Convex answers critics over coalmine issue
Convex, the international specialty insurer and reinsurer, has for the first time answered criticisms that it had failed to join more than 40 major insurers who had publicly ruled out insuring the controversial Adani Carmichael mega-coalmine project in Australia.
Convex – founded by the two insurance chieftains Stephen Catlin and Paul Brand – is prominently positioned in Bermuda, Europe and London with vast industry knowledge and a legacy free balance sheet.
But the UK pressure group Market Forces has held the company’s feet to the fire over the coal issue, and through an effective publicity campaign and public demonstrations – including here in Bermuda – demanded that Catlin and Convex say where they stand on providing insurance cover to the massive mining project.
And in finally explaining the Convex position this week, a statement was quietly uploaded to the corporate website, although not widely released.
It said: “Client confidentiality is a fundamental principle at Convex and, as such, it is our policy, along with many other financial institutions, not to comment publicly about our clients or any specific risk.
“However, we feel obliged to correct inaccurate and misleading information concerning our alleged involvement in a new coalmine in Australia, which has been published both on social media and copied, unchecked, in certain media outlets.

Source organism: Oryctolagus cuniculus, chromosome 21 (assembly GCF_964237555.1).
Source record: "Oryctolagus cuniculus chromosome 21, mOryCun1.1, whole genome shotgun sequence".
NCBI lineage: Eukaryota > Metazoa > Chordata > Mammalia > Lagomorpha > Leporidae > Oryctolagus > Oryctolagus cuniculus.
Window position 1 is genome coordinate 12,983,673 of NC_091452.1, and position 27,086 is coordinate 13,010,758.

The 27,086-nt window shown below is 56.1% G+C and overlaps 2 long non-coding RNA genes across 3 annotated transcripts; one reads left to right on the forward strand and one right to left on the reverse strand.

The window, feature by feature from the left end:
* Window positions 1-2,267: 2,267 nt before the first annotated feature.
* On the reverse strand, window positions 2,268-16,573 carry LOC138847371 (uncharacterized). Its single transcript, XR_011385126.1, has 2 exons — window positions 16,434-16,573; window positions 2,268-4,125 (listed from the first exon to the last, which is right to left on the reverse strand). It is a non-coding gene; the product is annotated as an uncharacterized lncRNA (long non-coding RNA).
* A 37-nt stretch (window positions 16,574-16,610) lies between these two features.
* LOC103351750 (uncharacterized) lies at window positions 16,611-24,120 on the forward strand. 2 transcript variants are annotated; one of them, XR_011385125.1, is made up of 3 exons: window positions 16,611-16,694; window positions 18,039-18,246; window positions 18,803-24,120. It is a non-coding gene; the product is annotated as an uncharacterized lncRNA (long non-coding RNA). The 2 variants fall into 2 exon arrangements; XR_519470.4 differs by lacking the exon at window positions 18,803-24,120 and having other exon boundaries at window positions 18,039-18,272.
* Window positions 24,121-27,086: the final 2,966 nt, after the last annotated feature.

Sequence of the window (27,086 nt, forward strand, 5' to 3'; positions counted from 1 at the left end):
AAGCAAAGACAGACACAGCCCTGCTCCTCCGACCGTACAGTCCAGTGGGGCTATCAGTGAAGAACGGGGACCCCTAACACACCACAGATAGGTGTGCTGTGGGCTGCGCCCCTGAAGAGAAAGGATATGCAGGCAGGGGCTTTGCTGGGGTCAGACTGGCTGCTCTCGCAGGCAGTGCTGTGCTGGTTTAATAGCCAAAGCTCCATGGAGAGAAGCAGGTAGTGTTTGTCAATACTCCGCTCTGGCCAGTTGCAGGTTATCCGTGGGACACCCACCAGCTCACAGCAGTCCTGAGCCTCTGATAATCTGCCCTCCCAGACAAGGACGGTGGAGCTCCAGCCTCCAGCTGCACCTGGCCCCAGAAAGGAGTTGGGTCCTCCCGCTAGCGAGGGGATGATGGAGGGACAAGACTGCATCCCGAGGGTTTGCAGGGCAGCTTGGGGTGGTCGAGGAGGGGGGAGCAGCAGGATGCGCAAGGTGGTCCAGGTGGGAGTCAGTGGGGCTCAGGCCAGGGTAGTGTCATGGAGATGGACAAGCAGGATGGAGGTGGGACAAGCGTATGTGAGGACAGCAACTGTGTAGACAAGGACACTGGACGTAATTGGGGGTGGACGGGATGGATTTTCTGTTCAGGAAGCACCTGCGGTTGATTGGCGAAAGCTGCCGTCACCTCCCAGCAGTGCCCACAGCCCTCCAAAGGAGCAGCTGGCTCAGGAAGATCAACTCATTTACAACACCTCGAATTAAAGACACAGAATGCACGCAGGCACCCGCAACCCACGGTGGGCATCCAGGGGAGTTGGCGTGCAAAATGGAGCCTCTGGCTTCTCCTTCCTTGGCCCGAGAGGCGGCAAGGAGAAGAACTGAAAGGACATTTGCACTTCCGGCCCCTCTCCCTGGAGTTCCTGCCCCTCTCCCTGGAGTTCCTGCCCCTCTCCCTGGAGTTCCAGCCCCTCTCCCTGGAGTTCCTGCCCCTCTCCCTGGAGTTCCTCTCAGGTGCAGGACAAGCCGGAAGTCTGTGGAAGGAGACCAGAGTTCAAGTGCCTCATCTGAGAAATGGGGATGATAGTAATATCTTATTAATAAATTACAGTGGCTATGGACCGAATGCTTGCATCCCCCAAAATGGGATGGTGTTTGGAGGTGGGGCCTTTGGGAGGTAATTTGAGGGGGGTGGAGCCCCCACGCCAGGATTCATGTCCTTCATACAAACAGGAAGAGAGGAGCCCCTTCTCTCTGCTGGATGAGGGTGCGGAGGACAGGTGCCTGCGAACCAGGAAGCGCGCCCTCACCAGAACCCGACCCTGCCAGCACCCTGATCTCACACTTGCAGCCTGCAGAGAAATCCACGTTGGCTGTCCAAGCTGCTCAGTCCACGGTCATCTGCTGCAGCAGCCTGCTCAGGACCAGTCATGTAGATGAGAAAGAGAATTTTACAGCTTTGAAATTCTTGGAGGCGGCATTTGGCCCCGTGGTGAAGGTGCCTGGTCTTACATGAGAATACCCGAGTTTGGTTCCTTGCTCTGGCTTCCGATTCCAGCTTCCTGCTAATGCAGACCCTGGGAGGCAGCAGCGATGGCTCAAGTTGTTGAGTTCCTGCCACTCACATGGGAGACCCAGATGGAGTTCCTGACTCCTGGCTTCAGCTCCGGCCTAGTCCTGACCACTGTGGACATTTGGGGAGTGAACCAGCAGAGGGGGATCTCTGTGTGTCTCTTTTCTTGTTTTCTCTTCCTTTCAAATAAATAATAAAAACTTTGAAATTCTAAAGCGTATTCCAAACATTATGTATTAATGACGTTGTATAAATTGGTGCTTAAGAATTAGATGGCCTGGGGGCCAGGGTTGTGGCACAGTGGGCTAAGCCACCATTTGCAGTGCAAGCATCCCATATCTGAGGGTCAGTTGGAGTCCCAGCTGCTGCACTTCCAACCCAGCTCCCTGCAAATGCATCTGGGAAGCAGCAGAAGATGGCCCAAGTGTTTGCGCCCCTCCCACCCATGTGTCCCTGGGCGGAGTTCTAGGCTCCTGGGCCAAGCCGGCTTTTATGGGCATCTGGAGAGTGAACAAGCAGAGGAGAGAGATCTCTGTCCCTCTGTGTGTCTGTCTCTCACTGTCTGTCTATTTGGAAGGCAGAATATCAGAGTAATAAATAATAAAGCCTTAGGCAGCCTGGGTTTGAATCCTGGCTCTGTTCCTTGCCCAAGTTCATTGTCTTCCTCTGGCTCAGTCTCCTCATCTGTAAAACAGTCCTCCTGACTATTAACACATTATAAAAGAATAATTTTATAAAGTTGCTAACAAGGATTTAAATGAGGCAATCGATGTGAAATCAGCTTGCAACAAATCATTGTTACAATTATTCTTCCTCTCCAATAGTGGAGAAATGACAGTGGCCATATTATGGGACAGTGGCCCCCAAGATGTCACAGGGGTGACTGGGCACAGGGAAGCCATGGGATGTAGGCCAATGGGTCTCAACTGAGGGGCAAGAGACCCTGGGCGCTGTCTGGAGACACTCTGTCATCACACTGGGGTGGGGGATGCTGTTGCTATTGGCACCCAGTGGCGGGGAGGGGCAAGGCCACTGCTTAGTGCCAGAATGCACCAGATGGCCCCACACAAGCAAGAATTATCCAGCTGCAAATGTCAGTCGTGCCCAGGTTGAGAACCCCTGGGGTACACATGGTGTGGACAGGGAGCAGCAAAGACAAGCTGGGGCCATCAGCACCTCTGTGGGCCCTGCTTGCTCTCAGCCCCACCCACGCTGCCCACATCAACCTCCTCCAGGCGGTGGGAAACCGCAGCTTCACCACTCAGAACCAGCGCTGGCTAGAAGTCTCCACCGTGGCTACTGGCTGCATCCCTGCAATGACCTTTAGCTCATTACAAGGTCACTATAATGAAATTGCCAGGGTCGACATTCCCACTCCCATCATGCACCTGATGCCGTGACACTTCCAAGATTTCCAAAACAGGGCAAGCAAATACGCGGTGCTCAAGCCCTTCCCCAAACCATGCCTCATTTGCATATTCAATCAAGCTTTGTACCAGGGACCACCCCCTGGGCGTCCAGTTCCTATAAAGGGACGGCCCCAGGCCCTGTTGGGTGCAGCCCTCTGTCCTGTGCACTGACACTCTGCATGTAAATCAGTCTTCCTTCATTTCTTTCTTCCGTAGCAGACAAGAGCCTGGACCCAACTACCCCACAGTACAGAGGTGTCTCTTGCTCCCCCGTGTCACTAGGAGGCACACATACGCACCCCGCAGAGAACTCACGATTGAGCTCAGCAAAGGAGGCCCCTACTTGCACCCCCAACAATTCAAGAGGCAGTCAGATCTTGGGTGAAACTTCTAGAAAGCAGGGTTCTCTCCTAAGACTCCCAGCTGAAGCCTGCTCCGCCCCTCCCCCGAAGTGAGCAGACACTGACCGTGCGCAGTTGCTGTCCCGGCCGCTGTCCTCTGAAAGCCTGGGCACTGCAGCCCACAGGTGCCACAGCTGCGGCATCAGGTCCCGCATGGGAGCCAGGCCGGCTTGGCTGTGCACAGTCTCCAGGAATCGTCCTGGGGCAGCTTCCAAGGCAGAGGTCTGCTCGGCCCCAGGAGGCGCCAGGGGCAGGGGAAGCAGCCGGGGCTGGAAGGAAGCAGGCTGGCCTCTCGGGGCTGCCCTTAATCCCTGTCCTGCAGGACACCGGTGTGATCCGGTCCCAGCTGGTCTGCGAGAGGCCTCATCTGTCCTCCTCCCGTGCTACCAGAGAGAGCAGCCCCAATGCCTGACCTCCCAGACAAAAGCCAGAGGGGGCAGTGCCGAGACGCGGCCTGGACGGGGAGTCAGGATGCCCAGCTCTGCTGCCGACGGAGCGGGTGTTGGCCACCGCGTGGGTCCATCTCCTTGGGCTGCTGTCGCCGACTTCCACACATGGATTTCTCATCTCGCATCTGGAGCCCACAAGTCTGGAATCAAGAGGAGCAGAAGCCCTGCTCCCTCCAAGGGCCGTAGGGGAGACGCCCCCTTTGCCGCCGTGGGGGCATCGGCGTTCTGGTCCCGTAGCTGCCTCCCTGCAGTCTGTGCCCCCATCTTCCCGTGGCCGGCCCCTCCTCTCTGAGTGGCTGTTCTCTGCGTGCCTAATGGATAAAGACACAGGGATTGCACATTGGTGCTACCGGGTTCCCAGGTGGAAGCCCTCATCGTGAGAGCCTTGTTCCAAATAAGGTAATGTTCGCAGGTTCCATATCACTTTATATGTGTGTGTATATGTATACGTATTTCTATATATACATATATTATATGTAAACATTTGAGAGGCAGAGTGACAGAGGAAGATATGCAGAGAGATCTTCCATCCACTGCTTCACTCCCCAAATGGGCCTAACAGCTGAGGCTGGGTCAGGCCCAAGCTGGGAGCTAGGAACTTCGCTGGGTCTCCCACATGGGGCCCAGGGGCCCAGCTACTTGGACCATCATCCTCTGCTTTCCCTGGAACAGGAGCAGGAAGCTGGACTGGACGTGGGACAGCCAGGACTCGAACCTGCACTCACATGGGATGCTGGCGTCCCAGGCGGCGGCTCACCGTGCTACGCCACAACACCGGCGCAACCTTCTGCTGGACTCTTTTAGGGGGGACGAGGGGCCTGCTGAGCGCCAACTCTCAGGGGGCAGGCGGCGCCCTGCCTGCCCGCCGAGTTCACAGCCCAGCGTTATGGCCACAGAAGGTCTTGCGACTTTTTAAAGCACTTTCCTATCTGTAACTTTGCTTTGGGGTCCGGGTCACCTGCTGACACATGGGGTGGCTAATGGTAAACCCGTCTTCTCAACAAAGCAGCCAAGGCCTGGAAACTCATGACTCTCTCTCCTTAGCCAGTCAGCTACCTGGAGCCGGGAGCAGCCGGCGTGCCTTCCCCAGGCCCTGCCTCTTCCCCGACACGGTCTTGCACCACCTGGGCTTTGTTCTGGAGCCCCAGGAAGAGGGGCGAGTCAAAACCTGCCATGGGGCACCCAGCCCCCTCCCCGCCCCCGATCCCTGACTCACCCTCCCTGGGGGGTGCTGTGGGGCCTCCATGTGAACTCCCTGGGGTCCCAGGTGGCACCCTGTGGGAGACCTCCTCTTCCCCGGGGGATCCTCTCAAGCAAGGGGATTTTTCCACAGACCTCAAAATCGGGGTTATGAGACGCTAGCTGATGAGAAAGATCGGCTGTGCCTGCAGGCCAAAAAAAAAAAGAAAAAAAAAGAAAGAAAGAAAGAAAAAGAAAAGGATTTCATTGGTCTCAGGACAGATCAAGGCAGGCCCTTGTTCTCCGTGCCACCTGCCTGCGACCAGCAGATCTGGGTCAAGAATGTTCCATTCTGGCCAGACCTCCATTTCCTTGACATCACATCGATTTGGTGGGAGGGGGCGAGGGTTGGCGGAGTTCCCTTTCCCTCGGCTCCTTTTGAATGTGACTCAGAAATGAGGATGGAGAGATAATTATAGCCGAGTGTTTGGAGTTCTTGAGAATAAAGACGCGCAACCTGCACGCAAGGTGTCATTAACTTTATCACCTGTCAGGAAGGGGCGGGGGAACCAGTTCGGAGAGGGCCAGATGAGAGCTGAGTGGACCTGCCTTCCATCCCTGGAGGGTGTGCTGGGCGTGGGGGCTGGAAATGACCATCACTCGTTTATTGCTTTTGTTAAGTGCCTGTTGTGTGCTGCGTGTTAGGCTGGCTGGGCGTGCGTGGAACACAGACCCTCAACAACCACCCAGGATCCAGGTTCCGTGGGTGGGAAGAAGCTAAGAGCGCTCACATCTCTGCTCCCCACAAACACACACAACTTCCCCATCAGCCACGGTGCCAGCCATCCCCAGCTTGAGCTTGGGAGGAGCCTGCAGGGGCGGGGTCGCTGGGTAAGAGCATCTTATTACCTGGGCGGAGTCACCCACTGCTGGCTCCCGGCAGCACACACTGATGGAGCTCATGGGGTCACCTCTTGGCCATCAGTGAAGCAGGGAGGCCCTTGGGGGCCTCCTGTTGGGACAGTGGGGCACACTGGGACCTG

“Unfortunately, this campaign has the potential to unfairly affect a number of our environmental and sustainability partners, connected with the recently announced Convex Seascape Survey.
“The Convex Seascape Survey brings together a multidisciplinary team made up of world-class ocean and blue-carbon scientists.
“This ambitious five-year global research programme is the largest attempt yet to build a greater understanding of the properties and capabilities of the ocean and its continental shelves in the earth’s carbon cycle, as a part of the urgent effort to address climate change.
“In our view, it would be a terrible irony if a science research project of this importance was impacted by a false rumour about the insurer that sponsors it.
“Therefore, we would like to confirm that, in line with our ESG policy, we will not insure the construction or operation of any new thermal coalmine and/or its dedicated infrastructure.”
Market Forces were quick to react that the company had acknowledged that their lack of clarity regarding its position was a reputational threat.
The campaign’s response added: “Adani’s Carmichael coal project has triggered a mass exodus of insurers and financiers who are unwilling to support new thermal coal mines due to their contribution to climate change.
“Convex is the 43rd insurer to rule out underwriting of Adani’s mega mine that will produce 4.6 billion tonnes of carbon pollution and open the largest new coal basin in the world, the Galilee Basin in central Queensland Australia.
“In total, 108 major companies have publicly rejected Carmichael.”
One Market Forces campaigner, Riario Sforza, stated: “Every insurance company on Earth should be running a mile from Adani’s climate-wrecking coalmine.
“The fact there are now 43 major insurers on the public record saying they won’t touch the Carmichael project demonstrates the reputational risk any company associated with it faces.”
“Now, all eyes are on Helvetia Group and Lloyd’s of London. Helvetia needs to clarify its current and intended future relationship to the Adani Carmichael project, while Lloyd’s must now confirm that no syndicate of the Lloyd's market will issue new, or renew existing, insurance for the Adani Carmichael coalmine and associated infrastructure.”